• Window-Eyes announces quite a lot of characters as “question”. Presumably Window-Eyes hasn’t understood these characters so it is announcing the character as it would a question mark, which users may realise it means that Window-Eyes hasn’t understood. However, saying “question” is probably worse than simply not announcing anything at all.

Happy JavaScript Amputation Day!

I’ve been coerced into stripping off in aid of CSS Naked Day for another year, but I’ve also changed my behaviour.

What’s CSS Naked Day all about?

The idea behind this event is to promote Web Standards. Plain and simple. This includes proper use of (x)html, semantic markup, a good hierarchy structure, and of course, a good ‘ol [sic] play on words. It’s time to show off your <body>.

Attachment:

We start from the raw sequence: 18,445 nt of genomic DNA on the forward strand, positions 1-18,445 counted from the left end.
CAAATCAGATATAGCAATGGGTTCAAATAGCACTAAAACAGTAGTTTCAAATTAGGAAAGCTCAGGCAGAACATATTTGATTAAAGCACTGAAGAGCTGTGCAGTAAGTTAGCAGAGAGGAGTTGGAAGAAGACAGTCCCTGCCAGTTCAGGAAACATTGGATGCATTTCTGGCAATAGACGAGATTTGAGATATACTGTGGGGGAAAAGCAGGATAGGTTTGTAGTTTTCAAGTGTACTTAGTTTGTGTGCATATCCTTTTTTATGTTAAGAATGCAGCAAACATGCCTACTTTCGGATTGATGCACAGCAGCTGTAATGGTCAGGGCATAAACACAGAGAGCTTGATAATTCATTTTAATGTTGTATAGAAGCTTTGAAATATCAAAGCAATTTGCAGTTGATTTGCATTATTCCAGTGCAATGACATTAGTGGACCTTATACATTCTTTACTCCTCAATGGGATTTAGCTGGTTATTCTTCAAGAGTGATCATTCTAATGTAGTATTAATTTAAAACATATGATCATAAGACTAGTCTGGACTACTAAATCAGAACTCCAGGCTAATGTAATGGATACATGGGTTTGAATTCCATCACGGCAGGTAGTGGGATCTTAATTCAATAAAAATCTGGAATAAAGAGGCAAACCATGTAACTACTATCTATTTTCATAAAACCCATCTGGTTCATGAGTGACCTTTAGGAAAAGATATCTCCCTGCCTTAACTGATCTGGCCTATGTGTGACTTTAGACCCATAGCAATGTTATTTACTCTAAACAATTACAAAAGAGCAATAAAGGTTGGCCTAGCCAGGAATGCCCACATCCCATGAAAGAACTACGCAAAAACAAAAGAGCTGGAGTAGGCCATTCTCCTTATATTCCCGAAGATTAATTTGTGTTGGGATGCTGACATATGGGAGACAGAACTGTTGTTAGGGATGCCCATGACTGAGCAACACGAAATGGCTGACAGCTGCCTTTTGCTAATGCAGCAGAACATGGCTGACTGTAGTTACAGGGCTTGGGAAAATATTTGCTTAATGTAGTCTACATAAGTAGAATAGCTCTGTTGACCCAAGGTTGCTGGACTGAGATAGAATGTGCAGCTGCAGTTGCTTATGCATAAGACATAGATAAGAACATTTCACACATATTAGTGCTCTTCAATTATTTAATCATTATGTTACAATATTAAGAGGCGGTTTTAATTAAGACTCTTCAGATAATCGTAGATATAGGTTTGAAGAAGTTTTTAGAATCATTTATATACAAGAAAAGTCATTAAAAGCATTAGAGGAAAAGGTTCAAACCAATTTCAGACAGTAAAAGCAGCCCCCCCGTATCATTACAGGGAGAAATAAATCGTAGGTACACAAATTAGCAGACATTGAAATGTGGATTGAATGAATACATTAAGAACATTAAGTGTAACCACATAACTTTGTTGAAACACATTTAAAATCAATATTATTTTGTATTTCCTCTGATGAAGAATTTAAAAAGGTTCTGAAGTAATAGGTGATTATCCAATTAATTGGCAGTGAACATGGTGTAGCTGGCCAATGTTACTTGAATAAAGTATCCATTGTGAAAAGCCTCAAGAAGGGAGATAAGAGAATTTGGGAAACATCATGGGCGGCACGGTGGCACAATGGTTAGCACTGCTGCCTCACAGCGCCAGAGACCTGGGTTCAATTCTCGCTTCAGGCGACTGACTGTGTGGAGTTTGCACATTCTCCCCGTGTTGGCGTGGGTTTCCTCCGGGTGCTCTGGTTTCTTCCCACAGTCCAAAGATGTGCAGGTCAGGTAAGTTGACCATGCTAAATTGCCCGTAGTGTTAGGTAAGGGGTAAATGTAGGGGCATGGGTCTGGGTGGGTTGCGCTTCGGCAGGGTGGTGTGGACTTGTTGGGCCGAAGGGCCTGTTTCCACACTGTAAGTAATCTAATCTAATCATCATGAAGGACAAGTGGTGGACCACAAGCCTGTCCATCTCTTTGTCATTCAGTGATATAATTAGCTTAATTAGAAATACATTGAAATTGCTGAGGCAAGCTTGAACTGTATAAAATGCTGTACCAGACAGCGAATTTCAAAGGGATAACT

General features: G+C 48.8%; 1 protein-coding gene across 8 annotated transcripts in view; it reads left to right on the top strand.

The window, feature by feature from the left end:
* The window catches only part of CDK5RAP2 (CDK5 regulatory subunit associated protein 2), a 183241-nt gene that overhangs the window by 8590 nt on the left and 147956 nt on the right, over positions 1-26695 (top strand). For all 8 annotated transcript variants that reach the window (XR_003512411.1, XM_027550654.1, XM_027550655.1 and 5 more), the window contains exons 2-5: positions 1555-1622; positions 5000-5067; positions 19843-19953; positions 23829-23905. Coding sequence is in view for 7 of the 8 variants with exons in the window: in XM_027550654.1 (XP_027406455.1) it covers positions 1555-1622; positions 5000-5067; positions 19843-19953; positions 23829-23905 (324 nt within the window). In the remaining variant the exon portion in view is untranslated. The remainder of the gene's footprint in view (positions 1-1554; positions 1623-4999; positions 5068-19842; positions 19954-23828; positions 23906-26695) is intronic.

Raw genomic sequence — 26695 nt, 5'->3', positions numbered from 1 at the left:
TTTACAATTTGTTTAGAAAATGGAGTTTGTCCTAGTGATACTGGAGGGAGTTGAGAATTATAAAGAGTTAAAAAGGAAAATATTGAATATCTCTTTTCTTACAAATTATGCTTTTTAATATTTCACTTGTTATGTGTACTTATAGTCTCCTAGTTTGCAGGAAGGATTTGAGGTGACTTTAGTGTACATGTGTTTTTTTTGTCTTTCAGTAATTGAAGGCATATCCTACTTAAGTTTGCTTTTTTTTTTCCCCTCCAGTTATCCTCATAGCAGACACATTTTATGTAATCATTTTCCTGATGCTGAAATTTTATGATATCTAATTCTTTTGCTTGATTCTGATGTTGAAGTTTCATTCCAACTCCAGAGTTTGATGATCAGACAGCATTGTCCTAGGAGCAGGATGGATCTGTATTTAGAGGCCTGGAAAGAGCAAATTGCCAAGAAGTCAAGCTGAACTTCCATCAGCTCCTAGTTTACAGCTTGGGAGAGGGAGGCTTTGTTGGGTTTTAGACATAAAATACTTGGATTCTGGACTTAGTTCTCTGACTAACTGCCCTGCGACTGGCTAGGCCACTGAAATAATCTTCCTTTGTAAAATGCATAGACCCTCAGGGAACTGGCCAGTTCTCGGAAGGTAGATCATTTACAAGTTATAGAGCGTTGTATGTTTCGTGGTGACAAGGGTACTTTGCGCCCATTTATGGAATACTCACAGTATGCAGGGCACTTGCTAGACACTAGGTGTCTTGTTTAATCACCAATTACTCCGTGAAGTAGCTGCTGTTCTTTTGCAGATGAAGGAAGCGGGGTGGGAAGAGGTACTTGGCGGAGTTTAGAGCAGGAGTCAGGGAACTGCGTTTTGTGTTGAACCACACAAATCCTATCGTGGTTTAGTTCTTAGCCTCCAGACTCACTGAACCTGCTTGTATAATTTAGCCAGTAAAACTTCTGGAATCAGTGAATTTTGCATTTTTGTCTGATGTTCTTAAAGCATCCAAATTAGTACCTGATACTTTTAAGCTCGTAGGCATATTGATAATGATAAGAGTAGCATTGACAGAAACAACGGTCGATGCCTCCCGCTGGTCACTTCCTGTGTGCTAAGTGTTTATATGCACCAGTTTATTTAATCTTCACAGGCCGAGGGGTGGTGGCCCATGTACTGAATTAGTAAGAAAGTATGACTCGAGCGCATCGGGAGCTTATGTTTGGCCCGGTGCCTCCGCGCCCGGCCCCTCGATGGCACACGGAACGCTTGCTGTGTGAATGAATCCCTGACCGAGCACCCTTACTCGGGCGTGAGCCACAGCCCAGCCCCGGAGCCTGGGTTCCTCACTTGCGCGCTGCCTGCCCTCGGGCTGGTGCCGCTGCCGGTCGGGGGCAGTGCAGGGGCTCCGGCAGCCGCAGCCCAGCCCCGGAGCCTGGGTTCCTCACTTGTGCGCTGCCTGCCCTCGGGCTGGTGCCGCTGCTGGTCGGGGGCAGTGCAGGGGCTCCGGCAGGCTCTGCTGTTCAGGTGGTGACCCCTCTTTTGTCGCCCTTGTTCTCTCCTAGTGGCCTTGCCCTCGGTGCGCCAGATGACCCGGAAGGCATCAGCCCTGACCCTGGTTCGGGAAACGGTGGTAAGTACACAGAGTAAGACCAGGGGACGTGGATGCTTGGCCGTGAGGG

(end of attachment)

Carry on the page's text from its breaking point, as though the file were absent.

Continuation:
It’s a nice way to exploit the viral nature of the Web to promote web standards and good design, and it works well because it has visual impact. The huge number of CSS design galleries are testament to the fact that the Web grew up to be a place to show off talent for visual design.

Where next for viral evangelism in web standards?

When it comes to separation of CSS and JavaScript from our plain old semantic HTML, CSS Naked Day has it covered. What about raising awareness of using progressive enhancement to implement JavaScript features? In a time when the Web is an application playground fuelled by Ajax, I’d like to see people paying more attention to making sites work both with and without JavaScript.

So, today I’m removing not just my CSS styles, but my JavaScript as well. Perhaps you’d like to do the same? proxy v1.1 update